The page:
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Pendleton UAS Range Code of Conduct
The emergence of unmanned aircraft systems (UAS) as a resource for a wide variety of public and private applications quite possibly represents one of the most significant advancements to aviation, the scientific community, and public service since the beginning of flight. Rapid advancements in the technology have presented unique challenges and opportunities to the growing UAS industry and to those who support it. The nature of UAS and the environments which they operate, when not managed properly, can and will create issues that need to be addressed. The future of UAS will be linked to the responsible and safe use of these systems. Our industry has an obligation to conduct our operations in a safe manner that minimizes risk and instills confidence in our systems.
For this reason, the Association for Unmanned Vehicle Systems International (AUVSI), offers this Code of Conduct on behalf of the UAS industry for UAS operation. This code is intended to provide our members, and those who design, test, and operate UAS for public and civil use, a set of guidelines and recommendations for safe, non-intrusive operations. Acceptance and adherence to this code will contribute to safety and professionalism and will accelerate public confidence in these systems.
The code is built on three specific themes: Safety, Professionalism, and Respect. Each theme and its associated recommendations represent a “common sense” approach to UAS operations and address many of the concerns expressed by the public and regulators. This code is meant to provide UAS industry manufacturers and users a convenient checklist for operations and a means to demonstrate their obligation to supporting the growth of our industry in a safe and responsible manner. By adopting this Code, UAS industry manufacturers and users commit to the following:
- We will not operate UAS in a manner that presents undue risk to persons or property on the surface or in the air.
- We will ensure UAS will be piloted by individuals who are properly trained and competent to operate the vehicle or its systems.
- We will ensure UAS flights will be conducted only after a thorough assessment of risks associated with the activity. This risks assessment will include, but is not limited to:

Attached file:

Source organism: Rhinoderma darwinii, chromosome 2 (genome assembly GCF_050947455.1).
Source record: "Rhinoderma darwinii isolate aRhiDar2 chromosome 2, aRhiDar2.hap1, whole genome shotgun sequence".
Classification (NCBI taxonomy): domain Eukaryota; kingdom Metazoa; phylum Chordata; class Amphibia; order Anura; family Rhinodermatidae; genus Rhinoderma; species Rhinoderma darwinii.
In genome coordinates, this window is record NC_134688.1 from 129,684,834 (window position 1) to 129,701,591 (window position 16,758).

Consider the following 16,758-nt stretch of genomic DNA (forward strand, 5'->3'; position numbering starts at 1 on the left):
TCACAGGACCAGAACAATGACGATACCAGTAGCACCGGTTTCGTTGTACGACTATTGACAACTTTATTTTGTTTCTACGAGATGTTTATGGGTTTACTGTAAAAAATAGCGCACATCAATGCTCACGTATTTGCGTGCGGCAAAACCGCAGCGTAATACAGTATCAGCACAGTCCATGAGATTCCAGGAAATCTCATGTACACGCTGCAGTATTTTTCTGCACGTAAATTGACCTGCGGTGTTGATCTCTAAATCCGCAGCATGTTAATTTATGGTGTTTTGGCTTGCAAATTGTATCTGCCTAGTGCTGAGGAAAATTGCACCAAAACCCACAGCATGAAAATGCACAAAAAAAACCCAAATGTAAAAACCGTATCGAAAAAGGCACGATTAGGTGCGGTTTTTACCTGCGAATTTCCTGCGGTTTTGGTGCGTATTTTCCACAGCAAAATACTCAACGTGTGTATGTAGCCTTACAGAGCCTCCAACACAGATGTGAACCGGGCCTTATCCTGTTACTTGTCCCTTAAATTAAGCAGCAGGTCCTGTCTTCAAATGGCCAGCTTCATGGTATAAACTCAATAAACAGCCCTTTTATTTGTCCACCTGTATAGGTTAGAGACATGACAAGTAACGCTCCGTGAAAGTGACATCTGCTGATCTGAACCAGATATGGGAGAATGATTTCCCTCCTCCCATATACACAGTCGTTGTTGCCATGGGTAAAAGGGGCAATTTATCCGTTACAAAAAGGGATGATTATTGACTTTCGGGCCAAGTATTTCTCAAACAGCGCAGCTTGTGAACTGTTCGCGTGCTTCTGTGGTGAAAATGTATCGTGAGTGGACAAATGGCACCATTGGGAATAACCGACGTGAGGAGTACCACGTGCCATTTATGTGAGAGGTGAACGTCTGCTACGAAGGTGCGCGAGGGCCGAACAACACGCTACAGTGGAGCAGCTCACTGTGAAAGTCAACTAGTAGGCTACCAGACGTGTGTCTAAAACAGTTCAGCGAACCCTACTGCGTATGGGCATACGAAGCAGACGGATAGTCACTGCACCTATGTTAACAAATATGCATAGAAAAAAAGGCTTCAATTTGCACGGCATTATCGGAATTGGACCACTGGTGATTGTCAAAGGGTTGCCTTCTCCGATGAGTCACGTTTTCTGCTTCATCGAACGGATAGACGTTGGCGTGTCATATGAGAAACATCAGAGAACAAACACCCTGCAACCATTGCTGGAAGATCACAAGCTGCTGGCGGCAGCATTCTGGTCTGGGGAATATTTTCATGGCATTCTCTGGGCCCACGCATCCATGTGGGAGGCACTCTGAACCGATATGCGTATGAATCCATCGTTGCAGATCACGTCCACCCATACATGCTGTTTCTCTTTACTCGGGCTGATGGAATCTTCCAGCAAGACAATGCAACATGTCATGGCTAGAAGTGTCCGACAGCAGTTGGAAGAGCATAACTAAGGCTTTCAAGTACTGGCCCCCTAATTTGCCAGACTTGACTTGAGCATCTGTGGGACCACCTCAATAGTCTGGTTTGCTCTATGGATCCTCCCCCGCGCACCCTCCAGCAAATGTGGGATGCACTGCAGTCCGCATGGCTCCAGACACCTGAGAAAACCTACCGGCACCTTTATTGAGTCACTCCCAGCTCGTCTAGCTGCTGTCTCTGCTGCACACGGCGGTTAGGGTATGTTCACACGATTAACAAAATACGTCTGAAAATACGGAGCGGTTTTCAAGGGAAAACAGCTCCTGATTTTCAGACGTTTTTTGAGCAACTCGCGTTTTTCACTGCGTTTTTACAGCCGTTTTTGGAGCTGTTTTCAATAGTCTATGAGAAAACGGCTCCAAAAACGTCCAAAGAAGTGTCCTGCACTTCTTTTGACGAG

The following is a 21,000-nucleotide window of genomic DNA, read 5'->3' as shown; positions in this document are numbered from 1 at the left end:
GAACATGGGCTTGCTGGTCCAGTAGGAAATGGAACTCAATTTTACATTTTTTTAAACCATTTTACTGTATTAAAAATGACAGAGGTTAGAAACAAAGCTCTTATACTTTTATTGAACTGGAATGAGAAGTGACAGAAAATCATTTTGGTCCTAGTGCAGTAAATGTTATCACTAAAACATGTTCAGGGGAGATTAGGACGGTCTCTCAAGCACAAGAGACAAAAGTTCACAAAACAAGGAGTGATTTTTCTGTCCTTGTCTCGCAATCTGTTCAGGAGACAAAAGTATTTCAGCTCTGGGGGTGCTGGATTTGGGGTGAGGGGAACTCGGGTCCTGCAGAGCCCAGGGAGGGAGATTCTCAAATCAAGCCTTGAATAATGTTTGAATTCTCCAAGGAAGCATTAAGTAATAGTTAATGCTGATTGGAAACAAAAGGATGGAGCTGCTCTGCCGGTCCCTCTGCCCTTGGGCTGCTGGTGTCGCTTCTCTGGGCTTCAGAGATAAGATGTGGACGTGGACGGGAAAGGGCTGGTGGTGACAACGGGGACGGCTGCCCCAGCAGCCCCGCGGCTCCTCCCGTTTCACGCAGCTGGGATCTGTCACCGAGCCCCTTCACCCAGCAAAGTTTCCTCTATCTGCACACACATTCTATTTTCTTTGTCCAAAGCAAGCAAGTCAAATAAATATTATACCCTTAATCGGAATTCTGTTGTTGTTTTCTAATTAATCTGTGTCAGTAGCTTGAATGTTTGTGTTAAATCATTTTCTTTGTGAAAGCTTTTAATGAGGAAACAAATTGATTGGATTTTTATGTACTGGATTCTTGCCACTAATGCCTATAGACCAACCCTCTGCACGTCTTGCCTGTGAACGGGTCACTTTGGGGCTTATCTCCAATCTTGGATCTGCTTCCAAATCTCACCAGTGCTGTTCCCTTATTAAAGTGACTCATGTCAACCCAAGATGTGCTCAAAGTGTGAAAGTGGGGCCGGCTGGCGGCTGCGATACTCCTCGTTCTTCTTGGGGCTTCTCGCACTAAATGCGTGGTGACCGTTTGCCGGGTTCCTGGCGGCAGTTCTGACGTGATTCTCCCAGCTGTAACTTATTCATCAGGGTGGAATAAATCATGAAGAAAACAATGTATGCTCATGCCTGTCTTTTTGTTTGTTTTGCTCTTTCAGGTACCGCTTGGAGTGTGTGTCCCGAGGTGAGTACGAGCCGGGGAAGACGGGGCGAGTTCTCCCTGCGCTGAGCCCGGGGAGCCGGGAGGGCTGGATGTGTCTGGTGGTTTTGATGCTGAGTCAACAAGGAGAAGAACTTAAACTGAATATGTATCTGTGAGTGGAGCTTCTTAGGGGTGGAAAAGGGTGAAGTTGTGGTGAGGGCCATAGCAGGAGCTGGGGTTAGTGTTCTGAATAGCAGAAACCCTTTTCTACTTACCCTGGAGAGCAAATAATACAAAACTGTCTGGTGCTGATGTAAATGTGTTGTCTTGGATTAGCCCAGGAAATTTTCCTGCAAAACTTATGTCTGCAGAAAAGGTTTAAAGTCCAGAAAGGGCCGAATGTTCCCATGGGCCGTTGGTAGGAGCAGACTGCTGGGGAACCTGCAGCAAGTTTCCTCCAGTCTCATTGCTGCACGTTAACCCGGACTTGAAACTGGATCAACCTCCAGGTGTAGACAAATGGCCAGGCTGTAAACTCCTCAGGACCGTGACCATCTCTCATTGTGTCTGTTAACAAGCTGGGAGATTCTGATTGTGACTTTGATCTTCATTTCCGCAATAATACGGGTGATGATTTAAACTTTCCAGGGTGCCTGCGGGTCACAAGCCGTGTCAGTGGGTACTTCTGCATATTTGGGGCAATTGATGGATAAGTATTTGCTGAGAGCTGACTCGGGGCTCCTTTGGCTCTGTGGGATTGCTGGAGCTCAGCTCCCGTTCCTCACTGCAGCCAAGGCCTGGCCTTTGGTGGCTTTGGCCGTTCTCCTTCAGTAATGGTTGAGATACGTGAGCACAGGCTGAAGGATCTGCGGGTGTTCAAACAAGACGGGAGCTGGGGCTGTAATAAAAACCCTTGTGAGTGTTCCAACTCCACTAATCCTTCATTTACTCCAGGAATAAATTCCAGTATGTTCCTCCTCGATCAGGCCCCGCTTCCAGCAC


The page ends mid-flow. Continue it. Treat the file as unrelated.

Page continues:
- Weather conditions relative to the performance capability of the system
- Identification of normally anticipated failure modes (lost link, power plant failures, loss of control, etc) and consequences of the failures
- Crew fitness for flight operations
- Overlying airspace, compliance with aviation regulations as appropriate to the operation, and off-nominal procedures
- Communication, command, control, and payload frequency spectrum requirements
- Reliability, performance, and airworthiness to established standards
- We will comply with all federal, state, and local laws, ordinances, covenants, and restrictions as they relate to UAS operations.
- We will operate our systems as responsible members of the aviation community.
- We will be responsive to the needs of the public.
- We will cooperate fully with federal, state, and local authorities in response to emergency deployments, mishap investigations, and media relations.
- We will establish contingency plans for all anticipated off-nominal events and share them openly with all appropriate authorities.
- We will respect the rights of other users of the airspace.
- We will respect the privacy of individuals.
- We will respect the concerns of the public as they relate to unmanned aircraft operations.
- We will support improving public awareness and education on the operation of UAS.
As an industry, it is incumbent upon us to hold ourselves and each other to a high professional and ethical standard. As with any revolutionary technology, there will be mishaps and abuses; however, in order to operate safely and gain public acceptance and trust, we should all act in accordance with these guiding themes and do so in an open and transparent manner.